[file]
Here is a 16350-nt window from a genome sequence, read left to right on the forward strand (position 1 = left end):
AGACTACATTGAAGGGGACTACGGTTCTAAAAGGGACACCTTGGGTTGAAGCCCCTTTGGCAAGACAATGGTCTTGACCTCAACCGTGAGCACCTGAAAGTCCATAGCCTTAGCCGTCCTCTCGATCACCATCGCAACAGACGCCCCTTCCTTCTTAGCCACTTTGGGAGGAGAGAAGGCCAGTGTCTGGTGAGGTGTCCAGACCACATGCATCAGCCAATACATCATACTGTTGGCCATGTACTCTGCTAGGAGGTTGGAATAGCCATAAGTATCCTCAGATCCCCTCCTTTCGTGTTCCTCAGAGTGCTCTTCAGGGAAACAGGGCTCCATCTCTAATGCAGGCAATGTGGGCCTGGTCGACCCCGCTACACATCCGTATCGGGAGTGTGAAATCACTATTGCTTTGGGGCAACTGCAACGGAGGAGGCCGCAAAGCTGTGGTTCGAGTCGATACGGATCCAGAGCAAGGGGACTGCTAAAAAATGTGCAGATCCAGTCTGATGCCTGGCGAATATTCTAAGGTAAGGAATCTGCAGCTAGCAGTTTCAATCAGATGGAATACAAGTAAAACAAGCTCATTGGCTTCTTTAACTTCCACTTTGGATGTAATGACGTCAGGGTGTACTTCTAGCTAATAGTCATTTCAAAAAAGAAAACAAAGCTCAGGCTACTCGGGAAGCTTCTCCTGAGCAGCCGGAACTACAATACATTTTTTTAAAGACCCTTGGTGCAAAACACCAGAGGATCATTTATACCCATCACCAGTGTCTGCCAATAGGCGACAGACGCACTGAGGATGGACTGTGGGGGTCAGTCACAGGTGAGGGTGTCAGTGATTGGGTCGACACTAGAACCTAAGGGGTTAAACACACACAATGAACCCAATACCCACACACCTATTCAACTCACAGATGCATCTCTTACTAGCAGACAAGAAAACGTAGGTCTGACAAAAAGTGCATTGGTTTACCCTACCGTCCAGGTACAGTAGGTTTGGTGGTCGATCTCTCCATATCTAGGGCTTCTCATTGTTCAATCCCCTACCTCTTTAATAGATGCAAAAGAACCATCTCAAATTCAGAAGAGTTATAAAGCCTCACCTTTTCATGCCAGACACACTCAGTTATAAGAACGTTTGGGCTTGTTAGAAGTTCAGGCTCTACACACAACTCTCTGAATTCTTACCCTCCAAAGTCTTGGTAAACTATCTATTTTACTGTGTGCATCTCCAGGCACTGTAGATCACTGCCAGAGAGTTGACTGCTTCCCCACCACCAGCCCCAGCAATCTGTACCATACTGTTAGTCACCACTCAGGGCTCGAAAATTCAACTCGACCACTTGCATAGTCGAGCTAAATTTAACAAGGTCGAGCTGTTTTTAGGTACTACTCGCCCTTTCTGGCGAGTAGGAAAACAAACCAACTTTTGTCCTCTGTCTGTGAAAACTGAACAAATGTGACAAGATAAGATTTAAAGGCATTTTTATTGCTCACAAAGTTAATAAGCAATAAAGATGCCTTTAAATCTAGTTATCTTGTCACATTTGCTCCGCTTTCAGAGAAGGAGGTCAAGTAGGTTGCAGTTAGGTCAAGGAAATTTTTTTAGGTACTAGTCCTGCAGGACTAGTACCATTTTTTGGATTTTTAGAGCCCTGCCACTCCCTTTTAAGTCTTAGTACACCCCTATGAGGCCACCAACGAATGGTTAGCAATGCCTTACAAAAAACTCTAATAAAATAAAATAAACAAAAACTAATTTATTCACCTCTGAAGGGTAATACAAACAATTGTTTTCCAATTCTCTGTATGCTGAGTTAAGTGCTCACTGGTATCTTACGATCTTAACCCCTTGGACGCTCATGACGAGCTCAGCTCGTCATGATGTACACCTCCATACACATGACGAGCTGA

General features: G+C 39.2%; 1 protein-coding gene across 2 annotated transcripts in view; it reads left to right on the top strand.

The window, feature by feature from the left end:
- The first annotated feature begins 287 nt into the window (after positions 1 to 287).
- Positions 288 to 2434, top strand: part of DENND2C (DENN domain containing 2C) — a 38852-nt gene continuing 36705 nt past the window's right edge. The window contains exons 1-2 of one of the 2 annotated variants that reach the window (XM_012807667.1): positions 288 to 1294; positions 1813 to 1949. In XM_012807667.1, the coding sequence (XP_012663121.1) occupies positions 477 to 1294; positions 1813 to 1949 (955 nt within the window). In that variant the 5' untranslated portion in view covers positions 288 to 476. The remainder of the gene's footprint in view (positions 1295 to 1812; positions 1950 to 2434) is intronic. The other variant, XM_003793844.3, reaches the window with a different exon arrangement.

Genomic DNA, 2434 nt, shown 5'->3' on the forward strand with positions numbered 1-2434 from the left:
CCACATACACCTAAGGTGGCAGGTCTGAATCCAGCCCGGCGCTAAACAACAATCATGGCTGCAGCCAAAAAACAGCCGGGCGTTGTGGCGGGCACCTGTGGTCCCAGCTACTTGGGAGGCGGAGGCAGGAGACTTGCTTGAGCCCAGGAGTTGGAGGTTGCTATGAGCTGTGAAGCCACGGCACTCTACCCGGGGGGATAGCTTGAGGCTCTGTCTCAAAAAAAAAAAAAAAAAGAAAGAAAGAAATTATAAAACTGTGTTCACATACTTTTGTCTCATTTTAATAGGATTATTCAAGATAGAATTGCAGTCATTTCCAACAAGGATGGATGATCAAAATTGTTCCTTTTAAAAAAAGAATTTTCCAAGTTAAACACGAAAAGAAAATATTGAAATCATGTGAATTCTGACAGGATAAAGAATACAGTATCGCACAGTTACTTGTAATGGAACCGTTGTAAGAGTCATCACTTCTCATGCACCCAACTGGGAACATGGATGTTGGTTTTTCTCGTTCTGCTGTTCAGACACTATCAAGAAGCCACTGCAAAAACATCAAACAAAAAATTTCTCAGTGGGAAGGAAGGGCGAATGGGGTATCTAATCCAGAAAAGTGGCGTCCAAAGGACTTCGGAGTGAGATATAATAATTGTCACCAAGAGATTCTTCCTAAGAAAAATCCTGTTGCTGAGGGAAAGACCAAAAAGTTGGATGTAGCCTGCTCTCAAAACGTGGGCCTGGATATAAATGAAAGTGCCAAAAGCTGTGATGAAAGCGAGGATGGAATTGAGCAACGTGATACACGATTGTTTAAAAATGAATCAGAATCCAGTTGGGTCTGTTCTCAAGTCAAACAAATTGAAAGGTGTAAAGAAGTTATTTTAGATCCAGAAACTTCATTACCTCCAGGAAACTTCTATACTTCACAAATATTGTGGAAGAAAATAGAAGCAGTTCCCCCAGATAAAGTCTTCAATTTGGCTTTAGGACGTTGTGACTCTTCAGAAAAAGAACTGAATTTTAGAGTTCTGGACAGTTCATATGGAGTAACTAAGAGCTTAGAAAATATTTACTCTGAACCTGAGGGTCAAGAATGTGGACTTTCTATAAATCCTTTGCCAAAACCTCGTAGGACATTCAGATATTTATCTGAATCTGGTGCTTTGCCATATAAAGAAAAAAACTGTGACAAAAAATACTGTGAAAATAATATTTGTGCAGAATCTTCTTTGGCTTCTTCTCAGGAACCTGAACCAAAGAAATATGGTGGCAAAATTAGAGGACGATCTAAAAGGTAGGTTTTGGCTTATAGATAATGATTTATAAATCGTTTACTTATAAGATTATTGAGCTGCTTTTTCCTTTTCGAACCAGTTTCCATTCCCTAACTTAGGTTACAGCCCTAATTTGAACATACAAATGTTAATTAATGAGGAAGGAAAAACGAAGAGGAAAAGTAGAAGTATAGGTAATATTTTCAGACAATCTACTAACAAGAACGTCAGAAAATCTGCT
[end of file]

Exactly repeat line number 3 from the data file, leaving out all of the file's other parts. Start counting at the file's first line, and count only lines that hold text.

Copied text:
General features: G+C 39.2%; 1 protein-coding gene across 2 annotated transcripts in view; it reads left to right on the top strand.